But is it art?

Mrs. Tiggy Winkle’s wall is adorned with babushkas of various sizes.

By Rafal Pomian

The word graffiti evokes conflicting images of vulgar, even obscene, scribbles in public places but also some amazing paintings on walls of buildings and underpasses. The vulgar variety can be offensive but can also be very pointed and startling. “Tom and Jane were here,” is common enough graffi ti but if it’s seen on top of a double-decker bus as it comes to your bus stop you can’t but marvel at how it got up there. And what about the ubiquitous scribble seen in all the paid toilets of the world, “Here I sit broken hearted, paid a dime and only farted.” The currency changes with the country. Crude, of course, but try and express the sentiment in any other way that is equally succinct, relevant and funny. And that’s the whole point of good graffiti – it makes you smile and your day better. Parking is a big problem in the Glebe, especially on Redblacks game days with boisterous and very noisy fans crowding the streets. Many residents offer their driveways for parking. One day I saw a sign, “More Parking Next Door.” Some wag changed the “P” to a “B.” Oh, the impoliteness of some Glebites.

The mural on the side of Nicastro’s of a bison and a child reading is the work of a
Colombian art collective Vertigo Graffiti.

GRAFFITI BECOMING HIGH-END ART But it is the graffiti art that has seen the greatest change evolving from obscure, often offensive, images to modern high-end art. There are art museums everywhere exhibiting “pictures” that were once considered graffiti with poor or no taste at all. Andy Warhol’s works in a Pittsburgh museum now fetch astronomical prices, but it was the one with a big stack of Campbell soup cans that made his name famous. The beauty of such art is, as always, in the eye of the beholder. I once read about an expensive modern art sculpture put out proudly in front of the house only to suffer an ignominious fate. It was summarily removed at first garbage pick-up.


With graffiti art now becoming respectable, it is found everywhere here in the Glebe. An eye-grabbing painting on the wall of the Nicastro building on Third Avenue depicts a huge bison looming over a child reading a book. The painting is the work of a Colombian collective Vertigo Graffiti and symbolizes friendship between Colombia (child) and Canada (bison). The Glebe mural by this group is a first of its kind in Canada.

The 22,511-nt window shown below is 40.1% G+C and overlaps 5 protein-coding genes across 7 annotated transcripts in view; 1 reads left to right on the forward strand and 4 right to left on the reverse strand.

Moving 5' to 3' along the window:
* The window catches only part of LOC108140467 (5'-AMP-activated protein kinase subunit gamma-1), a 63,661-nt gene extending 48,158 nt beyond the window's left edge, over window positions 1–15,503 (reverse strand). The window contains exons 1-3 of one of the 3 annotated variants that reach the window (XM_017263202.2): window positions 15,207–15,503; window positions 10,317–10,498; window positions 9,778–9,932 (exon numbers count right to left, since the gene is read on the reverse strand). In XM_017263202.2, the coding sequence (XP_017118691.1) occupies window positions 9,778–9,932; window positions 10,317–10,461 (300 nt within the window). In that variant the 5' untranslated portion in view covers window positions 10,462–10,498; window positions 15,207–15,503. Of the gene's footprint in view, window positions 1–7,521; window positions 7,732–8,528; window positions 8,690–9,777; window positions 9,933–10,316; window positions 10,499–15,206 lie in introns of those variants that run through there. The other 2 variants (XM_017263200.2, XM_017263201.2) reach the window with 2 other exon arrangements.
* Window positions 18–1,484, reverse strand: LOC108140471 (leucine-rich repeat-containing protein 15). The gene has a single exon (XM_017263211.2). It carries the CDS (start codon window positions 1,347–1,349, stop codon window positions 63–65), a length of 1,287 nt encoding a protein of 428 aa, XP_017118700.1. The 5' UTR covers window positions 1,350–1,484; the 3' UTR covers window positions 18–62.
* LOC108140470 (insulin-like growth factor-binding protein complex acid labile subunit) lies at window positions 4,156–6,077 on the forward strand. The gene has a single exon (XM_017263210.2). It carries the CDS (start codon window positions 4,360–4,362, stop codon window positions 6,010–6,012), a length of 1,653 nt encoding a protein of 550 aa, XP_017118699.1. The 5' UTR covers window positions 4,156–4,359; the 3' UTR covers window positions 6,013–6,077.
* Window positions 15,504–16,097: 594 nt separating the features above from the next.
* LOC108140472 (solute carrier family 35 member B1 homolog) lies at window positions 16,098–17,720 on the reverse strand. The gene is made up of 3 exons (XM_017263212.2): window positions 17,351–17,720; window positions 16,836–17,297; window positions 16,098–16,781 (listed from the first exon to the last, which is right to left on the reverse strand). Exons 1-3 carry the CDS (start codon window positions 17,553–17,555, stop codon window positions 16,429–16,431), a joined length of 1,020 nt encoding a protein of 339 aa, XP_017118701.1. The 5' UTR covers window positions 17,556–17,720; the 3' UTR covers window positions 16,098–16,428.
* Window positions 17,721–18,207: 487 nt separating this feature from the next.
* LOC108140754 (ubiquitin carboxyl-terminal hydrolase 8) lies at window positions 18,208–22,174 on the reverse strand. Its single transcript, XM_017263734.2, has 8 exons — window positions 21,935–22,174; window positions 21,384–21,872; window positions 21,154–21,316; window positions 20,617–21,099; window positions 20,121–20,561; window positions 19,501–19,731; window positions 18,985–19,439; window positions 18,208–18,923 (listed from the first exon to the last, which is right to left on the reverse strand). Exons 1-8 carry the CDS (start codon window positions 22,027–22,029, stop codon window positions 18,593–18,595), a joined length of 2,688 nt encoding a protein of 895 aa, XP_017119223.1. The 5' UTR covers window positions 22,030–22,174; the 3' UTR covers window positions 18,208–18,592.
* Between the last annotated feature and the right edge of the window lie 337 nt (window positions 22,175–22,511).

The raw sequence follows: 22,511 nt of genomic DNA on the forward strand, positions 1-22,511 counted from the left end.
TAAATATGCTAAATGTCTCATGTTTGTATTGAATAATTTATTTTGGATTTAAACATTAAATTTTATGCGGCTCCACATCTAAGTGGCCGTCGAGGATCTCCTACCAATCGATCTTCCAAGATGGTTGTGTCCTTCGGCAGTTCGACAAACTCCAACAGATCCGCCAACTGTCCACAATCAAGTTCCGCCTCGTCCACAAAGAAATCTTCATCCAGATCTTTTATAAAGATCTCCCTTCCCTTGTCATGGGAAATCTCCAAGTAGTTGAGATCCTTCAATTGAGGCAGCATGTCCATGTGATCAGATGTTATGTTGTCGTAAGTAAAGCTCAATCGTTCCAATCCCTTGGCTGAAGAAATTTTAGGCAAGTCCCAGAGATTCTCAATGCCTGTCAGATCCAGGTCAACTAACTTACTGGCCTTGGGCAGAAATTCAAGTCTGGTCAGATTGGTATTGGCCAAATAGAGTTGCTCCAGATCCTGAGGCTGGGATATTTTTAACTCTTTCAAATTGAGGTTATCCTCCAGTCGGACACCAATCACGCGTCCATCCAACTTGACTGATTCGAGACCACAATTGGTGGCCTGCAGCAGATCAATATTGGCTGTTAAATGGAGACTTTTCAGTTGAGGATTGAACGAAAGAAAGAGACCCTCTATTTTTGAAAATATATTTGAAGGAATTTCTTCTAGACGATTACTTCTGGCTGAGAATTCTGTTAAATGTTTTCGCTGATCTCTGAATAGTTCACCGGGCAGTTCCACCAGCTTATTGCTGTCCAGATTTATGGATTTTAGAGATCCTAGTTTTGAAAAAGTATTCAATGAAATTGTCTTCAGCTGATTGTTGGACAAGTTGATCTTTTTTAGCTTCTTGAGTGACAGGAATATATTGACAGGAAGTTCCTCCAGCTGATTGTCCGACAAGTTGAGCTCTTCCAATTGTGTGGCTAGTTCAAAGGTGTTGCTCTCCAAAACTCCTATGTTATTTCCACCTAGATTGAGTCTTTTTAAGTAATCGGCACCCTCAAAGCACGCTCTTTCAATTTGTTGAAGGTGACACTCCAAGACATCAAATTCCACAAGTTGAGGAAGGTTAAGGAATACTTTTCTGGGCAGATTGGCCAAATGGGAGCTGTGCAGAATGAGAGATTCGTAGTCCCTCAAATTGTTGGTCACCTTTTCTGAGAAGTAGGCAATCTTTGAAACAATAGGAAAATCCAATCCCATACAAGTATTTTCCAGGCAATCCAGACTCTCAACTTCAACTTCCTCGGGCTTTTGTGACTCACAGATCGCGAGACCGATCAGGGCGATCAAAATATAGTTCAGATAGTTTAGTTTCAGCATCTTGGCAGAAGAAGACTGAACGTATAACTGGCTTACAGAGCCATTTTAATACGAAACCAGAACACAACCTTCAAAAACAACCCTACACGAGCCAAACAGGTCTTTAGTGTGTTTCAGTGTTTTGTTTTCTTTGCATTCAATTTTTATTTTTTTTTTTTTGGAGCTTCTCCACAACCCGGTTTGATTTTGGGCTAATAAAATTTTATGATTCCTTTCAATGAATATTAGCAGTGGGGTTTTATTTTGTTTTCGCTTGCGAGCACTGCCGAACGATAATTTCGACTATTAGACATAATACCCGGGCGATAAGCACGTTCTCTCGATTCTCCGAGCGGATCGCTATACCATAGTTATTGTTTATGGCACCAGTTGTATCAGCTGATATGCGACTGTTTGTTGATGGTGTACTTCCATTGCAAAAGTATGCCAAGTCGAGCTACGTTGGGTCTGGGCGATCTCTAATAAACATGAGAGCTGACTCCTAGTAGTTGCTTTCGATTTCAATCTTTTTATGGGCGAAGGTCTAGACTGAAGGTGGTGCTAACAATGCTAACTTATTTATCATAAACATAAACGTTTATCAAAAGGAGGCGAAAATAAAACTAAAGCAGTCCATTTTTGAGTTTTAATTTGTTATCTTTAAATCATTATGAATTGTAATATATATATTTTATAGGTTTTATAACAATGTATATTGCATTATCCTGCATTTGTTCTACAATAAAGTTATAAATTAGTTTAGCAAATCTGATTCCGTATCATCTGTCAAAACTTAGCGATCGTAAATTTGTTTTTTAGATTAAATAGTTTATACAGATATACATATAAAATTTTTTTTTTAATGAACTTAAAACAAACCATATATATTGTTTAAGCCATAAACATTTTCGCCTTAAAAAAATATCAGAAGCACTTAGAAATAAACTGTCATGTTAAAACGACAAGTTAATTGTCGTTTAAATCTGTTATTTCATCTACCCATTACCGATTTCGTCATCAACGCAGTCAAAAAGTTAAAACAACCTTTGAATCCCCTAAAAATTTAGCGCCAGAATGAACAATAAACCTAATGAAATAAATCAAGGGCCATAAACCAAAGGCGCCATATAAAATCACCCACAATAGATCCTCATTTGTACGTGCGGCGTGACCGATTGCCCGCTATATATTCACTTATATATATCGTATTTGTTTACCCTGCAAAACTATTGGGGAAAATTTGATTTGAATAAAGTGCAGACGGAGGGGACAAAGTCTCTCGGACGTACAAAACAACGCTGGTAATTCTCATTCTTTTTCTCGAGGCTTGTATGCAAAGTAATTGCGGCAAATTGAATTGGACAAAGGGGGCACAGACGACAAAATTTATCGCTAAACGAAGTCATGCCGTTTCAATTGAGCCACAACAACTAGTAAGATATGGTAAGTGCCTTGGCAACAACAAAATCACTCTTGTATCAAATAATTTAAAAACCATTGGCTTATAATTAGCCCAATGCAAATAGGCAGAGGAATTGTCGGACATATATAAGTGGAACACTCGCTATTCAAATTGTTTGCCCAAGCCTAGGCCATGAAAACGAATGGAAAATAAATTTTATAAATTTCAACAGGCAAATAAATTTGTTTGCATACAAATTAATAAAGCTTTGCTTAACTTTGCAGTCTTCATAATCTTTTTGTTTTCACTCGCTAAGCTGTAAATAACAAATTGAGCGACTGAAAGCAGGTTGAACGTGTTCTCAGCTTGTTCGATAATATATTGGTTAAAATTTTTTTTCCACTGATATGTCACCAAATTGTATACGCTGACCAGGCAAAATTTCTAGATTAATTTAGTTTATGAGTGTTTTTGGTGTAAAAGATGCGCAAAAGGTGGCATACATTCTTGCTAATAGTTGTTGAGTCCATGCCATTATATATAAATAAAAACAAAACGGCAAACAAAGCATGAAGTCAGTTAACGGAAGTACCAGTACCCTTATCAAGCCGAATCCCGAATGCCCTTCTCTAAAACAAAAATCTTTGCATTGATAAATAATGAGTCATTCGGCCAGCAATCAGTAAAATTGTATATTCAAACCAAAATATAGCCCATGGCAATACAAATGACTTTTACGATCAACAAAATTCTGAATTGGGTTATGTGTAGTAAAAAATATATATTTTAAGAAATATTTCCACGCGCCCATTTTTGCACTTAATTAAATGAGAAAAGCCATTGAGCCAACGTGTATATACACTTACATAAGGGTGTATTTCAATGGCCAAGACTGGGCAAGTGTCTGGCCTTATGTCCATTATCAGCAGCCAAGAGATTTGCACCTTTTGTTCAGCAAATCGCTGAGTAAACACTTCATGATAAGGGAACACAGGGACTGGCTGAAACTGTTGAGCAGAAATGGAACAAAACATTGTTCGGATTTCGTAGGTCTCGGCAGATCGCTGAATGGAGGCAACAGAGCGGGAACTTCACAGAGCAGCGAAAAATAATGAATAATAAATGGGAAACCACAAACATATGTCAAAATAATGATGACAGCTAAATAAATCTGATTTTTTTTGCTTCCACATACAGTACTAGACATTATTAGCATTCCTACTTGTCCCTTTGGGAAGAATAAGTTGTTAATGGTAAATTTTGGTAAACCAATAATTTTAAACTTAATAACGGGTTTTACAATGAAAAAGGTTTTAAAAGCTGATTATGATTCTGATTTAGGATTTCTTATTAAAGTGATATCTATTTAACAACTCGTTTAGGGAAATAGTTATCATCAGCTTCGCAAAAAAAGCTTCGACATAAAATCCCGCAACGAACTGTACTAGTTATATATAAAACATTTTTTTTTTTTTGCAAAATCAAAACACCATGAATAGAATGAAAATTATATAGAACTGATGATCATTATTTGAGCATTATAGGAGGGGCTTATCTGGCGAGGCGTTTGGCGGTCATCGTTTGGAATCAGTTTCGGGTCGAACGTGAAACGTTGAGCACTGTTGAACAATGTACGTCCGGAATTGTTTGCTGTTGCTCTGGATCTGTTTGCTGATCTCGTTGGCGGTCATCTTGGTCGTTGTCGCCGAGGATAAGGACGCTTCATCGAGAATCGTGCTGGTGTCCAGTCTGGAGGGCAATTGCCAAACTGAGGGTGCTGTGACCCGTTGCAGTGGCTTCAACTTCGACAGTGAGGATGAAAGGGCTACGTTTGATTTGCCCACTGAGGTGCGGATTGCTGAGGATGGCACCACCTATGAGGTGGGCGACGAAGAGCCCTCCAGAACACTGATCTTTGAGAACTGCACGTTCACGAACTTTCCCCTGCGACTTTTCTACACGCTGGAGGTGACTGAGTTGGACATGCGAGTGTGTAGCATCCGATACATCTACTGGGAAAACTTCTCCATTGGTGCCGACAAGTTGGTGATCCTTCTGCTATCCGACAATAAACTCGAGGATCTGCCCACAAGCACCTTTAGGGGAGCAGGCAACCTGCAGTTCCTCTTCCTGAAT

On the other side of the street is a painting of a pretty young girl gazing on the scene with unconcealed curiosity. On the wall of Bridgehead on Second Avenue, the blue morning glories make a striking statement especially in the glow of the afternoon sun. Likewise a bunch of spring flowers that adorn the wall of the Wild Oat make one think of brighter days ahead. Not to be outdone, the nearby Mrs. Tiggy Winkle’s wall is adorned with babushkas of various sizes, one for every age one assumes.

If this trend catches on we will have a veritable graffiti art gallery on the walls of the Glebe. Even in the murky tunnel under the Queensway on Bank, the whimsical fi gures and landscapes painted on the walls depicting people at play brighten up the area and perk up one’s interest.


A few years back, the city used to fight the blight of graffiti on these walls by painting them over with drab gray paint. It was and still is illegal to do graffi ti on public or private property unless it’s sanctioned by the city. Fortunately, the city realized it had a losing battle on its hands – new graffiti immediately reappeared – so they changed tack and commissioned artists to make “urban art,” which proved to be a win-win strategy. Vulgar images and scribbles were replaced by works of art, especially on Queensway underpasses.

But the most striking mural in Ottawa is on the corner of Rideau Street and Wurtenburg where a highrise has a nine-storey wall covered with a multi-thematic painting. It celebrates Ottawa’s diversity and is known as the Welcoming Ottawa mural, underscoring Canada’s welcoming attitude to newcomers. The city is encouraging local business organizations to do this “art-scaping” and has commissioned local artists to do murals in underpasses. Artists interested in participating in city-sponsored mural art projects can get more information from mural@ottawa.ca. Ottawa is only now beginning to catch up with Montreal where murals are decorating the city everywhere.

In Eastern Europe and in many of the Communist countries during the Communist era, many towns and subdivisions built rows of gray, ugly-looking housing blocks constructed cheaply with no consideration of aesthetic appearance. The government bureaucracy ensured uniform drabness. After the collapse of Communism in the ’90s, local enterprises gave rein to their planning imagination. The blocks got a new look with imaginative, colourful wall paintings that brightened up the ambiance of the area remarkably. The creativity of artists knows no bounds.

So is graffiti painting a genuine art form? Does it matter? If it brightens the ambiance of our surroundings, I for one can’t wait to see more of it.

Rafal Pomian is a Glebite with a love of travel, trains and good art.

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